I don't think that most consumers of midwifery services (i) even know what questions to ask to ensure they are getting a competent providers and (ii) would be able to evaluate the "correctness" of their midwife's responses even if they did ask the right questions. Then there are all the important factors that questioning can't really tease out -- for example, how well does the midwife perform under pressure or in an emergency?  Does the midwife really know how to suture?  Could you evaluate how "good" her suturing was if she demonstrated it for you?

 

This isn't true just for midwives, its true for all medical professionals. For example, my MIL just recently had brain surgery. Do you think she or any of her family really knew, based on interviewing the doctor alone, whether he was competent to perform the surgery or not? Absolutely not.

 

What we relied upon for evaluating the doctor was:

 

(1) his educational history, including being a fellow in goodstanding of the appropriate boards of specialty

(2) his length of practice and frequency of performing the procedure in question

(3) his lack of malpractice claims

(4)  his licensing by the state board of medicine and lack of complaints filed with the board

(5)  his reputation amongst other doctors (NOT patients) to the best of our ability to determine

 

So, when you're only relying on a minimal number of criteria (some of which are irrelevant for CPMs -- for example #1 is almost completely irrelevant for most CPMs, since they largely obtain their skills through self-study and #3 is irrelevant for most CPMs -- since they are uninsured, they are uncollectible and thus they don't get sued)  those criteria become more and more important.  Since unlicensed midwives are insulated from civil lawsuit and there is no board keeping track of results or where complaints can be lodged it can be extremely difficult for a consumer to make an evaluation of their competency.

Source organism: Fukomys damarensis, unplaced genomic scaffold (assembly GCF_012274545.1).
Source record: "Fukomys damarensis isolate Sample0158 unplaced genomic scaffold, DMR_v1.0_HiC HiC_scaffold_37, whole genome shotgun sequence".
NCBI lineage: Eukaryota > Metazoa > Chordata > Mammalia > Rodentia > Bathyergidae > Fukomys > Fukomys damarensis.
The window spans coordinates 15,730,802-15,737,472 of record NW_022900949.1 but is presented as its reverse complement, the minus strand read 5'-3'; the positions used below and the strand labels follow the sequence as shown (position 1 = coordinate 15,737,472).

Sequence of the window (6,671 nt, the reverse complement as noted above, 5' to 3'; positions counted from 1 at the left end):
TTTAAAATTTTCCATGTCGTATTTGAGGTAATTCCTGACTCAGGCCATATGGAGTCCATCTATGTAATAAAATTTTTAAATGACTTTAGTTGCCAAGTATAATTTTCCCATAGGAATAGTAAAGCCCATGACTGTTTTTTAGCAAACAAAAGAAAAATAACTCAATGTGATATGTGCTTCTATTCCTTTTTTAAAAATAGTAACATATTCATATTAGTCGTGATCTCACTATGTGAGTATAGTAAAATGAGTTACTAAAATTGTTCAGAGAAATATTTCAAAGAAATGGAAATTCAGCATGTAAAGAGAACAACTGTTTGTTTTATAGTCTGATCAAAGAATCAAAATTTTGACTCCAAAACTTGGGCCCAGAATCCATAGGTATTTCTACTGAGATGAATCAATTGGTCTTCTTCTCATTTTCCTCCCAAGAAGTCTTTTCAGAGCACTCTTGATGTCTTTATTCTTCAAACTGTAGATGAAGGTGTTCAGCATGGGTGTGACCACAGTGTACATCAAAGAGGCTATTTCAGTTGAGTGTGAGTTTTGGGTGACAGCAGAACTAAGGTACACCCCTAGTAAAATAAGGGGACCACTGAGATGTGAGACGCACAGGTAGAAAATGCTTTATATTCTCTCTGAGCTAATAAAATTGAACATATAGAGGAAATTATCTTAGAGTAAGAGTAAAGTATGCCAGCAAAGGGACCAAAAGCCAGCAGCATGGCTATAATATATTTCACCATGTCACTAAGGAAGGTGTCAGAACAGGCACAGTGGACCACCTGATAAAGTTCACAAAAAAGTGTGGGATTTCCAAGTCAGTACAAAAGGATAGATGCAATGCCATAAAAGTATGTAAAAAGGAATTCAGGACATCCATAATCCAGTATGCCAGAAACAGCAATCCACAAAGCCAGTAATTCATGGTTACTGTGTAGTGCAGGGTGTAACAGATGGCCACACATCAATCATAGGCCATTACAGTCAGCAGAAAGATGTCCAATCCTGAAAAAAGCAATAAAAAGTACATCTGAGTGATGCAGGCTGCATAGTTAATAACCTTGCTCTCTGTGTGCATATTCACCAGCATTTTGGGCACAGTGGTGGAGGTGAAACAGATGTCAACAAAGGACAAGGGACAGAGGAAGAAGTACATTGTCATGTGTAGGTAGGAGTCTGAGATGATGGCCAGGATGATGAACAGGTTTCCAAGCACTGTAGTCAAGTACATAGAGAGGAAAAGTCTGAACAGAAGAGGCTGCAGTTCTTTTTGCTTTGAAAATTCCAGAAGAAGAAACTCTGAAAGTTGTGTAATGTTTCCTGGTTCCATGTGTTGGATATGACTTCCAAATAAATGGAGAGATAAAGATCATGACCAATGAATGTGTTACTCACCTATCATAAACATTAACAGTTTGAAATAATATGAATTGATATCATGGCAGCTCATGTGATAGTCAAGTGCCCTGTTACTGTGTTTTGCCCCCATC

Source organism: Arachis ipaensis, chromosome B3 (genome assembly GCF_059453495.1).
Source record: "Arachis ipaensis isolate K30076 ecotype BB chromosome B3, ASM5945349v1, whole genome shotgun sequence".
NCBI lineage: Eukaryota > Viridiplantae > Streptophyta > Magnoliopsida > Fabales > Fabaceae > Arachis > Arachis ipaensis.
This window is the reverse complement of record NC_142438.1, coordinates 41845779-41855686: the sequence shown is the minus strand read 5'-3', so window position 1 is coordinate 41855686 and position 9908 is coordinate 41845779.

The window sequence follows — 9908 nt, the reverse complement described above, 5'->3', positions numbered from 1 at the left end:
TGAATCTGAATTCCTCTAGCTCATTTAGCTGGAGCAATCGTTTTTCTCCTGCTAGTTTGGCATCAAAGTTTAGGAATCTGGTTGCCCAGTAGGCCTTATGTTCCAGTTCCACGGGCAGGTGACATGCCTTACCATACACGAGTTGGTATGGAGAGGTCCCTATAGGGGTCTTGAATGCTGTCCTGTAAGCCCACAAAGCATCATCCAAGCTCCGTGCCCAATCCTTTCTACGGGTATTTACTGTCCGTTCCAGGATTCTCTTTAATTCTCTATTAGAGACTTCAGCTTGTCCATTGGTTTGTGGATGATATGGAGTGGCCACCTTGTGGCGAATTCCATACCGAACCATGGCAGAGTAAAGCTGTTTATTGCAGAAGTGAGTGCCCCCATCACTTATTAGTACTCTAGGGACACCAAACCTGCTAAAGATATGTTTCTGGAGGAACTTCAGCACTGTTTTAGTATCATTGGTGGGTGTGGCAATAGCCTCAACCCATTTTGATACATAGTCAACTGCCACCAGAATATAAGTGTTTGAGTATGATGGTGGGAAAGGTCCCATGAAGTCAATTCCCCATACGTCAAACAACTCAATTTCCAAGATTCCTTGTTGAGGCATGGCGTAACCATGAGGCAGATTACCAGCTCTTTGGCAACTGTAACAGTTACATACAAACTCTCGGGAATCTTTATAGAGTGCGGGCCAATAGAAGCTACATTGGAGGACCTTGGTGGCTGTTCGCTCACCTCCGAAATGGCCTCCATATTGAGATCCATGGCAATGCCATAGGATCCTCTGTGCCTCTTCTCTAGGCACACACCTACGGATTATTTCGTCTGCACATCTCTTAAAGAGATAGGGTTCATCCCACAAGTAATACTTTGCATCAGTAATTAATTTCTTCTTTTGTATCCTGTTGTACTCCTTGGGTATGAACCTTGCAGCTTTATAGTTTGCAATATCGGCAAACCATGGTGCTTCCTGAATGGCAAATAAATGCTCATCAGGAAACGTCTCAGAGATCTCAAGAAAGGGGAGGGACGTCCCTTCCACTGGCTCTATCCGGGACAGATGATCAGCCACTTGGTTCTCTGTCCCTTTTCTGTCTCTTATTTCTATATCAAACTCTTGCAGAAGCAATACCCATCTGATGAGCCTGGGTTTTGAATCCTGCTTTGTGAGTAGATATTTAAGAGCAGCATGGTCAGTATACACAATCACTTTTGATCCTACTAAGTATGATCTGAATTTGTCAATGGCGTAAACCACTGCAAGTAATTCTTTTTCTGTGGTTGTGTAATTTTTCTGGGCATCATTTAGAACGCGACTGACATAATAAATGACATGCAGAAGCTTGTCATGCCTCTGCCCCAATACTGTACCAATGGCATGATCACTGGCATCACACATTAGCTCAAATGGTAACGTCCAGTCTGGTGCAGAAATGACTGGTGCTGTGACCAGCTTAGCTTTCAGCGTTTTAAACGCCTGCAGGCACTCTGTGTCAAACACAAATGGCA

I support homebirth that meets the qualifications set forth in the AAP's 2013 policy on homebirth.

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#202 of 285 Old 03-19-2012, 07:17 PM
 
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Okay, this is my problem with the whole thing. I think there lots of women who are just sure that if they just ask questions of their midwives (and like the answers) that they are getting a competent provider. And I think that's a load of BS.

 

I don't think that most consumers of midwifery services (i) even know what questions to ask to ensure they are getting a competent providers and (ii) would be able to evaluate the "correctness" of their midwife's responses even if they did ask the right questions. Then there are all the important factors that questioning can't really tease out -- for example, how well does the midwife perform under pressure or in an emergency?  Does the midwife really know how to suture?  Could you evaluate how "good" her suturing was if she demonstrated it for you?

 

This isn't true just for midwives, its true for all medical professionals. For example, my MIL just recently had brain surgery. Do you think she or any of her family really knew, based on interviewing the doctor alone, whether he was competent to perform the surgery or not? Absolutely not.